“You can’t go to sleep on an empty belly,” said John. “So at least eat that.”
Laurie scrubbed at his chin, not knowing what to say to this sudden display of care. What if John was like one of those guys who beat their girlfriends and then apologized with roses, only to have the whole cycle start again the next day? He couldn’t deal with that, couldn’t put up with that. But he was too exhausted to leave for Farthing, and besides it was dark out.
“What’s the red stuff?” Laurie asked.
“Rhubarb compote,” said John. “A woman in town makes it, along with the tomato preserves and suchlike that I have in the cellar. Try it, it’s sweet, for she makes it with sugar.”
“Sweet?” asked Laurie. “And is that honey?”
“I save it for special occasions,” said John, and it seemed to Laurie he was somewhat defensive about this, as though a burly, strong man shouldn’t have any weaknesses, or a soft spot for honey.
“Don’t save it for special,” said Laurie, in an almost scolding way. “Now is special.”
He meant to say it in a way to explain to John how he felt about always putting off the nice things, like the people who bought super expensive towels that only guests could use, which was ridiculous. Possibly John had been planning to save that honey to celebrate with when he got his pay in spring. Except now he’d opened it for Laurie, so now it was Laurie’s duty as a guest to eat it.
He picked up the ladened biscuit, and he bit into it. The inside of his whole mouth turned into a mix of flavors he’d not been expecting, the tart with the sweet, and the fat of the butter. And he found he’d eaten the entire thing with a few swallows.
Soulmates across time. A love that was meant to be.
In present day, Laurie, tired of corporate life, takes a much-needed vacation at Farthingdale Dude Ranch.
The very first night a freak blizzard combined with a powerful meteor shower takes Laurie back to the year 1891. When he wakes up in a snowbank, his only refuge is an isolated cabin inhabited by the gruff, grouchy John Henton, who only wants to be left alone. His sense of duty prevails, however, and he takes Laurie under his care, teaching him how to survive on the wild frontier.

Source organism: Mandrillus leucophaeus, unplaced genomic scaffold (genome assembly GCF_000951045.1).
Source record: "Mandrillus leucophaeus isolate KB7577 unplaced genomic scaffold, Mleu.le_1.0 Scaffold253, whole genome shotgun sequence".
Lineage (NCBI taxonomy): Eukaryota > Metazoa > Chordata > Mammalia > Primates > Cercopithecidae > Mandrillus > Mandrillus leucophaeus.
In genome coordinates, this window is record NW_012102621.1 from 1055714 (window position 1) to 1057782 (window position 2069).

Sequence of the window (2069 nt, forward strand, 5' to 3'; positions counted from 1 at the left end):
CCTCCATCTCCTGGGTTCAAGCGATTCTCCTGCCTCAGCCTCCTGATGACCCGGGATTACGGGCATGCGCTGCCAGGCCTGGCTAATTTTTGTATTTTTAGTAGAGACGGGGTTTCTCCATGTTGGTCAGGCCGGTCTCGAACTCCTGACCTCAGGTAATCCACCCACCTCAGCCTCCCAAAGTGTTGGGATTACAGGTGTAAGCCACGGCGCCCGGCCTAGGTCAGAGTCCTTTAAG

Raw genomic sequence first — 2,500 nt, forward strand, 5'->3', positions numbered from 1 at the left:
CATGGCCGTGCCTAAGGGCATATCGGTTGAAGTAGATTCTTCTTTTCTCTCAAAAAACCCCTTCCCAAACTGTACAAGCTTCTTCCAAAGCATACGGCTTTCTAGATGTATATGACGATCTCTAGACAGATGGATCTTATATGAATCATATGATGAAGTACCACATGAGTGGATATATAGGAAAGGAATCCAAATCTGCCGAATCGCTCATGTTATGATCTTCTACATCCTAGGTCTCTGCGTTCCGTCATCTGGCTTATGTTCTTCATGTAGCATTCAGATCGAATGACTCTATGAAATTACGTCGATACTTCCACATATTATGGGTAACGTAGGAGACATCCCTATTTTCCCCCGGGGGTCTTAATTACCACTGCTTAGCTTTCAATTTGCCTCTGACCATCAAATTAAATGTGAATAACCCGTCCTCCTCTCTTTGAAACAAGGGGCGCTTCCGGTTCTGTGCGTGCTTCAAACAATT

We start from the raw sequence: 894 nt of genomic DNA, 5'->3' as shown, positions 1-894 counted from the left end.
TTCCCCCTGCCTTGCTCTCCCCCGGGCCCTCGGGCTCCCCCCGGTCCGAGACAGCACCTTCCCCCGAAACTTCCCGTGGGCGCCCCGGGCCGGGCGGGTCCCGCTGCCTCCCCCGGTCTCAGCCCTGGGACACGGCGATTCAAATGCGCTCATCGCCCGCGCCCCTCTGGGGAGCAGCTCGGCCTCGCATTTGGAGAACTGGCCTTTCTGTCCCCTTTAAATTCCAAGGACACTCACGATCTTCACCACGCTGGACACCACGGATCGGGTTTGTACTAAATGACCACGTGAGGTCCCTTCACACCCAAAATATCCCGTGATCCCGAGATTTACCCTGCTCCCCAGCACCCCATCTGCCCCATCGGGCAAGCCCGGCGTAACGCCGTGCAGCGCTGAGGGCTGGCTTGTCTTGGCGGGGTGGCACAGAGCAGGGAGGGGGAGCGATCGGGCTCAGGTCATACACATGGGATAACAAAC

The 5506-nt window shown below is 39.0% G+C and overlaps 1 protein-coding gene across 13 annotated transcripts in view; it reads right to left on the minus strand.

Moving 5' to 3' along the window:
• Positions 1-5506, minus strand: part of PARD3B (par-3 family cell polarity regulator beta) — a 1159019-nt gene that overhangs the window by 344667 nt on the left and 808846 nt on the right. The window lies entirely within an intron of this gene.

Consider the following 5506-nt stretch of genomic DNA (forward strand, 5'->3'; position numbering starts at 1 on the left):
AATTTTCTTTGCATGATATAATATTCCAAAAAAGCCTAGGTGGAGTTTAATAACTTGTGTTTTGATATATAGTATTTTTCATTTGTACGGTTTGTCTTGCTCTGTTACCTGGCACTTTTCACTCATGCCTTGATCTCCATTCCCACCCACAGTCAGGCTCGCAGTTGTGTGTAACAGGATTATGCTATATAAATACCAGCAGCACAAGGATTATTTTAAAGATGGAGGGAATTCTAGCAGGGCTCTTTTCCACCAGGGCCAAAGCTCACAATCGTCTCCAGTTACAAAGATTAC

As winter approaches, Laurie’s normal fun-loving manner makes it difficult for him to connect with John, but in spite of John’s old-fashioned ways, the chemistry between them grows.
Sparks fly as the blizzard rages outside the cabin. Can two men from different worlds and different times find happiness together?
A male/male time travel romance, complete with hurt/comfort, true confessions, a shared bed, fireplace kisses, the angst of separation, and true love across time.
Jackie North has been writing stories since grade school and spent years absorbing the mainstream romances that she found at her local grocery store. Her dream was to someday leave her corporate day job behind and travel the world. She also wanted to put her English degree to good use and write romance novels, because for years she’s had a never-ending movie of made-up love stories in her head that simply wouldn’t leave her alone.
As fate would have it, she discovered m/m romance and decided that men falling in love with other men was exactly what she wanted to write books about. In this dazzling new world, she turned her grocery-store romance ideas around and is now putting them to paper as fast as her fingers can type. She creates characters who are a bit flawed and broken, who find themselves on the edge of society, and maybe a few who are a little bit lost, but who all deserve a happily ever after. (And she makes sure they get it!)
She likes long walks on the beach, the smell of lavender and rainstorms, and enjoys sleeping in on snowy mornings. She is especially fond of pizza and beer and, when time allows, long road trips with soda fountain drinks and rock and roll music. In her heart, there is peace to be found everywhere, but since in the real world this isn’t always true, Jackie writes for love.